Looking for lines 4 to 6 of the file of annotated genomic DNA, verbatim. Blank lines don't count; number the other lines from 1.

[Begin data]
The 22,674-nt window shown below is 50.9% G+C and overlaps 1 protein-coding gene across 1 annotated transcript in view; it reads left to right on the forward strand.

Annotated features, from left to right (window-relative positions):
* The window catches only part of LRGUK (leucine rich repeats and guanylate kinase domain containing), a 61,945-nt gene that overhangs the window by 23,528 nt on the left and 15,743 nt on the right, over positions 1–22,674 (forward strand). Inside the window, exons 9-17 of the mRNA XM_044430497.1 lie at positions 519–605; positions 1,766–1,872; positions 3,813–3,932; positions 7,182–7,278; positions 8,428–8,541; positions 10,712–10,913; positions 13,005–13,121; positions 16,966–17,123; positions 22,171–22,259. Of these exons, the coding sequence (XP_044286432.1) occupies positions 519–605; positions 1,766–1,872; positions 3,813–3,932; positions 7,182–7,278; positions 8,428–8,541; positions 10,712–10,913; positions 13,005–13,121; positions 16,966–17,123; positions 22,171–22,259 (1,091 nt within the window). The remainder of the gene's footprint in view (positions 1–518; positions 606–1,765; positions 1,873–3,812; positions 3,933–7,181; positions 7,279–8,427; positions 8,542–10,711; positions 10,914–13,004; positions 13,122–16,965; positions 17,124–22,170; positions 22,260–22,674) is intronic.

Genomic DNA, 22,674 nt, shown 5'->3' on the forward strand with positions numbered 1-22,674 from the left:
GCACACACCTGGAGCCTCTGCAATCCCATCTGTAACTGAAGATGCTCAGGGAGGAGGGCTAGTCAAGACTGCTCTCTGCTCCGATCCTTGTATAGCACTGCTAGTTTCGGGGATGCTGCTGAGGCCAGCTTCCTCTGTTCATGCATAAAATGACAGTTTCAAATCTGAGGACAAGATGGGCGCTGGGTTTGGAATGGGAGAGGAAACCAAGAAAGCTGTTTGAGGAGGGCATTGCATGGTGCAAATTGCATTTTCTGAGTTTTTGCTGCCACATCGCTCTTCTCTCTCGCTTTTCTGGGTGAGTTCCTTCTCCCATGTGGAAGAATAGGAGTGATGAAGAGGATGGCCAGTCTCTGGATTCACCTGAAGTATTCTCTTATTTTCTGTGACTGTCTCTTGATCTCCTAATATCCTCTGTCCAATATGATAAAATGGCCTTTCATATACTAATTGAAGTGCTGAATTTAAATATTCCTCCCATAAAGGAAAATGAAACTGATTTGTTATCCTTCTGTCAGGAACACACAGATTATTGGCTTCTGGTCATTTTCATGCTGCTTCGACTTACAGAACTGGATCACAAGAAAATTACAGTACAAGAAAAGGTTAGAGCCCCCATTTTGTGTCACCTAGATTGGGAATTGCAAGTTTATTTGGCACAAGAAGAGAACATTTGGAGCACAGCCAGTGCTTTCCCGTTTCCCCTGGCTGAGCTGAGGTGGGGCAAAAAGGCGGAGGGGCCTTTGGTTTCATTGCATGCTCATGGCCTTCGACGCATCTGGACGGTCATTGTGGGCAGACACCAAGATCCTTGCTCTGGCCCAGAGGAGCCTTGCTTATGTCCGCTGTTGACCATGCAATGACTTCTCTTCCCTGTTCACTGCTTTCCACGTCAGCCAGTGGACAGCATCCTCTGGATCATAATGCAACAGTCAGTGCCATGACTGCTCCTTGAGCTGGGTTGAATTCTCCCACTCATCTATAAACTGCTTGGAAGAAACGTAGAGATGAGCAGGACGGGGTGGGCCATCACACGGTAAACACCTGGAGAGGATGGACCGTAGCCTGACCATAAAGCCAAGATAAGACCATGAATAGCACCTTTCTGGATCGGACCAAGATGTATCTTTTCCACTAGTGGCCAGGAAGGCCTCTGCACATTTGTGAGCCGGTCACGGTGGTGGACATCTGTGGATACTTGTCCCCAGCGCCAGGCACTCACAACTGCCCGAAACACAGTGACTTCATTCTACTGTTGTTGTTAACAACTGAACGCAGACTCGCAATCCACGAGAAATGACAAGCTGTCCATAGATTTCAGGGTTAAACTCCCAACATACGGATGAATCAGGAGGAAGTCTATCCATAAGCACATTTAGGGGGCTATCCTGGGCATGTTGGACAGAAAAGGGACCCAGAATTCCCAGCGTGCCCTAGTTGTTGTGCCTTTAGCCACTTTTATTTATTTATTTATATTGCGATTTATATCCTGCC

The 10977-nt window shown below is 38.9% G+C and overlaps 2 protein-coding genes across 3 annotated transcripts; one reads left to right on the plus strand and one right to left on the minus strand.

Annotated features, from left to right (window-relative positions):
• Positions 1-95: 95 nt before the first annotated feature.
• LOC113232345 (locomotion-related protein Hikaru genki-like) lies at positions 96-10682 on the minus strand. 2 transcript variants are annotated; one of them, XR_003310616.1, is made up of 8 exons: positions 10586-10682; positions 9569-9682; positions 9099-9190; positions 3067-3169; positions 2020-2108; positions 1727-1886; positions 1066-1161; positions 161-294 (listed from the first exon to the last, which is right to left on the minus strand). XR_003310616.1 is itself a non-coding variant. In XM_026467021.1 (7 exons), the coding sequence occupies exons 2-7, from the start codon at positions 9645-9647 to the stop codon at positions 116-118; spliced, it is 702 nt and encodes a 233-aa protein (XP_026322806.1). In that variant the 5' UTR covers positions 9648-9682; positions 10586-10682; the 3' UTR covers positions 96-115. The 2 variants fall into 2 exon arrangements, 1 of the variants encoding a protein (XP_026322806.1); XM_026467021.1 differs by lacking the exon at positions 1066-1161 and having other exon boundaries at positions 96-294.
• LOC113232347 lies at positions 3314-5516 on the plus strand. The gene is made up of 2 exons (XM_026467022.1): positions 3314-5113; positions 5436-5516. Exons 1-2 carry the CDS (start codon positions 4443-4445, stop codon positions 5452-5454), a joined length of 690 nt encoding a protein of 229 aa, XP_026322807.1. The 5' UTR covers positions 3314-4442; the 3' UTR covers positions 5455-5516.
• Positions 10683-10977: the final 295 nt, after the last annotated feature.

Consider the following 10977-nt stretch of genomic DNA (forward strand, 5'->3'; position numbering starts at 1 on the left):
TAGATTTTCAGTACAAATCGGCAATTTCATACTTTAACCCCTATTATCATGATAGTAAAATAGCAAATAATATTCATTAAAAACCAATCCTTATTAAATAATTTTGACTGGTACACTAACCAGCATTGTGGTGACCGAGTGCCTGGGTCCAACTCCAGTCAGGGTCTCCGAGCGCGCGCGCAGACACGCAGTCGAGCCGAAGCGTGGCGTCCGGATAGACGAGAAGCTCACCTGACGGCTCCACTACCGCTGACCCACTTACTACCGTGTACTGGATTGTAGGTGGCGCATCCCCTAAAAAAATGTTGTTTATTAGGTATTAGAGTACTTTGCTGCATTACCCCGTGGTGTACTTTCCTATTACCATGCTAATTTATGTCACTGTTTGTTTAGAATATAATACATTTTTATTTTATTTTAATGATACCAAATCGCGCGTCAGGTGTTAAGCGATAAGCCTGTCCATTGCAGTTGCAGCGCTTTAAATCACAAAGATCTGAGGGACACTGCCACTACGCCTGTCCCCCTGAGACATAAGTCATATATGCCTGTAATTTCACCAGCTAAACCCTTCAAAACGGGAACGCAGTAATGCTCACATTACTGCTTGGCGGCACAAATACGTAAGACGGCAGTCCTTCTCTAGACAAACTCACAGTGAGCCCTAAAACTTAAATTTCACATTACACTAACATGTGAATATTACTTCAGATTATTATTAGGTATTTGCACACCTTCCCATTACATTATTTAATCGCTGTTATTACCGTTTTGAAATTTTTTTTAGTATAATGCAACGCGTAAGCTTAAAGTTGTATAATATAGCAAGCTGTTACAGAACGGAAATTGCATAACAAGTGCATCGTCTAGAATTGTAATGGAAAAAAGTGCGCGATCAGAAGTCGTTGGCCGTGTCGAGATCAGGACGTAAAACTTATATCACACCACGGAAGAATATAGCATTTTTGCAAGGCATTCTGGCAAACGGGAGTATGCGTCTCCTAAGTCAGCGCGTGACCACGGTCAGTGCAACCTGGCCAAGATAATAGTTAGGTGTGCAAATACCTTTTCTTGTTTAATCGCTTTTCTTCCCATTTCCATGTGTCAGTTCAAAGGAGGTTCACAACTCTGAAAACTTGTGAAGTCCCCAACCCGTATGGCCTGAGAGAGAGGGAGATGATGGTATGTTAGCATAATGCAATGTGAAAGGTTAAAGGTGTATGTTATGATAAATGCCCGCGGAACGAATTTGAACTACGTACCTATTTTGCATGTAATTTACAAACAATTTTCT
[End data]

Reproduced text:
Genomic DNA, 22,674 nt, shown 5'->3' on the forward strand with positions numbered 1-22,674 from the left:
GCACACACCTGGAGCCTCTGCAATCCCATCTGTAACTGAAGATGCTCAGGGAGGAGGGCTAGTCAAGACTGCTCTCTGCTCCGATCCTTGTATAGCACTGCTAGTTTCGGGGATGCTGCTGAGGCCAGCTTCCTCTGTTCATGCATAAAATGACAGTTTCAAATCTGAGGACAAGATGGGCGCTGGGTTTGGAATGGGAGAGGAAACCAAGAAAGCTGTTTGAGGAGGGCATTGCATGGTGCAAATTGCATTTTCTGAGTTTTTGCTGCCACATCGCTCTTCTCTCTCGCTTTTCTGGGTGAGTTCCTTCTCCCATGTGGAAGAATAGGAGTGATGAAGAGGATGGCCAGTCTCTGGATTCACCTGAAGTATTCTCTTATTTTCTGTGACTGTCTCTTGATCTCCTAATATCCTCTGTCCAATATGATAAAATGGCCTTTCATATACTAATTGAAGTGCTGAATTTAAATATTCCTCCCATAAAGGAAAATGAAACTGATTTGTTATCCTTCTGTCAGGAACACACAGATTATTGGCTTCTGGTCATTTTCATGCTGCTTCGACTTACAGAACTGGATCACAAGAAAATTACAGTACAAGAAAAGGTTAGAGCCCCCATTTTGTGTCACCTAGATTGGGAATTGCAAGTTTATTTGGCACAAGAAGAGAACATTTGGAGCACAGCCAGTGCTTTCCCGTTTCCCCTGGCTGAGCTGAGGTGGGGCAAAAAGGCGGAGGGGCCTTTGGTTTCATTGCATGCTCATGGCCTTCGACGCATCTGGACGGTCATTGTGGGCAGACACCAAGATCCTTGCTCTGGCCCAGAGGAGCCTTGCTTATGTCCGCTGTTGACCATGCAATGACTTCTCTTCCCTGTTCACTGCTTTCCACGTCAGCCAGTGGACAGCATCCTCTGGATCATAATGCAACAGTCAGTGCCATGACTGCTCCTTGAGCTGGGTTGAATTCTCCCACTCATCTATAAACTGCTTGGAAGAAACGTAGAGATGAGCAGGACGGGGTGGGCCATCACACGGTAAACACCTGGAGAGGATGGACCGTAGCCTGACCATAAAGCCAAGATAAGACCATGAATAGCACCTTTCTGGATCGGACCAAGATGTATCTTTTCCACTAGTGGCCAGGAAGGCCTCTGCACATTTGTGAGCCGGTCACGGTGGTGGACATCTGTGGATACTTGTCCCCAGCGCCAGGCACTCACAACTGCCCGAAACACAGTGACTTCATTCTACTGTTGTTGTTAACAACTGAACGCAGACTCGCAATCCACGAGAAATGACAAGCTGTCCATAGATTTCAGGGTTAAACTCCCAACATACGGATGAATCAGGAGGAAGTCTATCCATAAGCACATTTAGGGGGCTATCCTGGGCATGTTGGACAGAAAAGGGACCCAGAATTCCCAGCGTGCCCTAGTTGTTGTGCCTTTAGCCACTTTTATTTATTTATTTATATTGCGATTTATATCCTGCC

The 10977-nt window shown below is 38.9% G+C and overlaps 2 protein-coding genes across 3 annotated transcripts; one reads left to right on the plus strand and one right to left on the minus strand.